The latest version of the BMW 7 Series may have more in-car electronics than a Best Buy. Now, though, iDrive unenthusiasts can breathe a little easier since it's grown more mature and more user-friendly. There's a rash of new computer-processed features too, but most of them are not difficult to learn to use--and some of its cutting-edge entertainment and luxo-tech features have become intuitive.
2009 BMW 7-Series
A friendlier iDrive
One of the features that did more to cloud the last 7 Series' reputation was iDrive, a controller that was intended to replace a vast array of buttons and switches with a single knob that spun, clicked, and whirled its way through radio, climate control, and navigation functions. It worked about as well as a street map in Tokyo--no matter how you tried to direct it, you always ended up somewhere else through no fault of your own.
This time around, iDrive's been gutted down to the studs, with a mostly new logical flow. The base screen gives more discrete options for functions like climate control and navigation--more like Audi's Multi-Media Interface, which has really lit the way for more usable controllers like iDrive and Mercedes' COMAND. There's simply less whirling and clicking to get to some functions; tilting the controller right in navigation, for example, gives you a choice of views (like three-dimensional flyovers, a favorite) while rotating enables radio presets to fly by. On the old iDrive, it was a challenge simply to find a way to click through the AM band.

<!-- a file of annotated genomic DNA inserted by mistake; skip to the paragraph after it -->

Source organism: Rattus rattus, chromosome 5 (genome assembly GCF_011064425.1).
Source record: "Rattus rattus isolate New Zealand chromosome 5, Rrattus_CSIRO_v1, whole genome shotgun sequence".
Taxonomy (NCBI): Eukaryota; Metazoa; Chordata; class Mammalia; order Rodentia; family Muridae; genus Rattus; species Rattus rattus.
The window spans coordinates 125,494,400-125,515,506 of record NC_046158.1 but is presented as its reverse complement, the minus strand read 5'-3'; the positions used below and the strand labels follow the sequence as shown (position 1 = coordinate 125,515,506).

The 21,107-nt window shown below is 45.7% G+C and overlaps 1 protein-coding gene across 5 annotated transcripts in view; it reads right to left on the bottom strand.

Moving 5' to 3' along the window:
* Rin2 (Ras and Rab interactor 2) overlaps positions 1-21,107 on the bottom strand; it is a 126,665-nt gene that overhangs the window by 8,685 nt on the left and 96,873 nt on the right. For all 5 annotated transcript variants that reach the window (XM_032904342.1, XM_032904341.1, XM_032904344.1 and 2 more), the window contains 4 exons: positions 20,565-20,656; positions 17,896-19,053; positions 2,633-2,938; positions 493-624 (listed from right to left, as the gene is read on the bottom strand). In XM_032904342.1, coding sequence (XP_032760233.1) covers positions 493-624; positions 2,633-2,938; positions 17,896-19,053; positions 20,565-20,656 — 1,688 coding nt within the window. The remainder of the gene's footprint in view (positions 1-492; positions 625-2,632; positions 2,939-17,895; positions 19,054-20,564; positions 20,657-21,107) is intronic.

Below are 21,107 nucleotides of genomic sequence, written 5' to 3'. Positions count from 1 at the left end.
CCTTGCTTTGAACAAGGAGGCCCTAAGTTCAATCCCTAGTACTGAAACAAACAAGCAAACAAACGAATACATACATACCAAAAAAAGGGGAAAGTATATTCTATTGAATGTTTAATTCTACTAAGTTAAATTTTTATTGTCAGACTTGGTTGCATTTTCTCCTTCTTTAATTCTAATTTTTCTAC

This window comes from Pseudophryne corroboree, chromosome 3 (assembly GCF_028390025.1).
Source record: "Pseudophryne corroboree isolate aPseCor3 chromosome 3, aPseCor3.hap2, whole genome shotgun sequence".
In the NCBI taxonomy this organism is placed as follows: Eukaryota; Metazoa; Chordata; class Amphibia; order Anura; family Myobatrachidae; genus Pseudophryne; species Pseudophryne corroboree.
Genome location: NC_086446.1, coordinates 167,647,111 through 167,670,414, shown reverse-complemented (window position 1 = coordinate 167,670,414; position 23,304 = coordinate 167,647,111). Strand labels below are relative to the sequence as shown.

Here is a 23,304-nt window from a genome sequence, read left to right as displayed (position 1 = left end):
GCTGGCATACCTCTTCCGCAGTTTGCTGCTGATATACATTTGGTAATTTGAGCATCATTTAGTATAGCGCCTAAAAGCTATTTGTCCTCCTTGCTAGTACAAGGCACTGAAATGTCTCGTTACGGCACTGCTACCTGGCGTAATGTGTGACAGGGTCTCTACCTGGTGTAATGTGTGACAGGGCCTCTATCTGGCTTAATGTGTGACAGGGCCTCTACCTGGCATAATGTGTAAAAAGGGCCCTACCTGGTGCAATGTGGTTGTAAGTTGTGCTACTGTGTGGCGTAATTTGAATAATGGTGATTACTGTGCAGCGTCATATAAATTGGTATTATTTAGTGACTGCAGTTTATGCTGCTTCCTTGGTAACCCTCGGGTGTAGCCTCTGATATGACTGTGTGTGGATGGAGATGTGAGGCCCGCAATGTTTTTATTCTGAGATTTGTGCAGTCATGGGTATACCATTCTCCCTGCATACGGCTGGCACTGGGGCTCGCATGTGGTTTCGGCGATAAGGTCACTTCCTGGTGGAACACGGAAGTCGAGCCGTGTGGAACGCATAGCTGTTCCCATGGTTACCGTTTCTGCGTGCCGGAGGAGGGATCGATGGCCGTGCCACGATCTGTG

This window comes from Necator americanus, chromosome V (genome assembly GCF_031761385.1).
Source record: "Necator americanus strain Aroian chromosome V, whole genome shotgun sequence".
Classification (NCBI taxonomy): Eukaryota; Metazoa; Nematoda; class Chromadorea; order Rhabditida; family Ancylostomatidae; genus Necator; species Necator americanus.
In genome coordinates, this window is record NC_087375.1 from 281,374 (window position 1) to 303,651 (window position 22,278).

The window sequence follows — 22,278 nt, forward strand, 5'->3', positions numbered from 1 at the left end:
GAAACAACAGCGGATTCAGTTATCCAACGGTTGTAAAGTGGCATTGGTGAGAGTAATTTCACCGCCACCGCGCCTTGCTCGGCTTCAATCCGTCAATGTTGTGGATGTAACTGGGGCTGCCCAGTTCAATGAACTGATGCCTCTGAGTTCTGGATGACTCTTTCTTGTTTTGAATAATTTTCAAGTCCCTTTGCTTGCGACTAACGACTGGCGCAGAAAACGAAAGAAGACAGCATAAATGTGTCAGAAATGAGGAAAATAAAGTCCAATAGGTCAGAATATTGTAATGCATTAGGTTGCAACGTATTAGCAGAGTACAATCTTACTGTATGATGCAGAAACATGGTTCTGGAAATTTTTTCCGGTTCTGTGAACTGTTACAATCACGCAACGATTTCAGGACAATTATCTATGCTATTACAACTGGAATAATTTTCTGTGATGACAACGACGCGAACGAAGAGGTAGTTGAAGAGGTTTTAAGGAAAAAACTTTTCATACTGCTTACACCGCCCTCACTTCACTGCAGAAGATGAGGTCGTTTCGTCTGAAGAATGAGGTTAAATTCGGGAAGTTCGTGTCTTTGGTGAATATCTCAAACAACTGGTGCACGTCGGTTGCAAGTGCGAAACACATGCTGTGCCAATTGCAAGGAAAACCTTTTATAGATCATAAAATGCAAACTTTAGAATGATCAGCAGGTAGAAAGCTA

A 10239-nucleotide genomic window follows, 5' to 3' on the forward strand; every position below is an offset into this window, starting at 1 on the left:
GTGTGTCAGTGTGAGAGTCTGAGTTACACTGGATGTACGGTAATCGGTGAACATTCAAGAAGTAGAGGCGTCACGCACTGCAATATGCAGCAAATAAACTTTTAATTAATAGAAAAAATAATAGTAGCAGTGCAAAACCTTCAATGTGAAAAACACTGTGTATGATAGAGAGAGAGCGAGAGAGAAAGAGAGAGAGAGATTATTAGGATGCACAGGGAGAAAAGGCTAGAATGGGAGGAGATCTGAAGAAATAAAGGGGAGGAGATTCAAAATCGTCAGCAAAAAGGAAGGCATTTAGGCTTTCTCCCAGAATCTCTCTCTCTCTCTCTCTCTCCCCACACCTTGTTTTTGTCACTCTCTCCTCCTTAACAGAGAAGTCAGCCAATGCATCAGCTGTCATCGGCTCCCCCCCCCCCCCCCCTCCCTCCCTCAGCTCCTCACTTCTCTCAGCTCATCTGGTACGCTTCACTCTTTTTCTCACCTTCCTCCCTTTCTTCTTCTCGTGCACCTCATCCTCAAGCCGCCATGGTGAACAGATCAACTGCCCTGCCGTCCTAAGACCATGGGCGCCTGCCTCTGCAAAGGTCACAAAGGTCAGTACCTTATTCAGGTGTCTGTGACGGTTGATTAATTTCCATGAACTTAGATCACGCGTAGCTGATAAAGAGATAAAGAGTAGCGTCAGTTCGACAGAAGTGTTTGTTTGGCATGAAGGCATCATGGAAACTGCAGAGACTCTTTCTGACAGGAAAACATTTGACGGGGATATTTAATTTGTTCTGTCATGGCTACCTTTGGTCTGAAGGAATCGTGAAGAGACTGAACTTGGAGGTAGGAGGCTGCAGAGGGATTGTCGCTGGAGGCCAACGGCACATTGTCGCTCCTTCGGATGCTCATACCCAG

Another big improvement--and one that runs counter to the original iDrive mission--is the addition of more buttons. You're only one click away now from navigation, audio, or phone functions from the buttons arranged around the iDrive controller; there's also a "back" button and two more programmable keys (for a total of eight). The new switches completely clear up the intent of iDrive for newbies. It's not a single device to replace other devices; it's a navigational aid to wade through the 7 Series' web of controls. If you treat it like a web browser, it acts like one.
2009 BMW 7-Series
Fear of a black panel?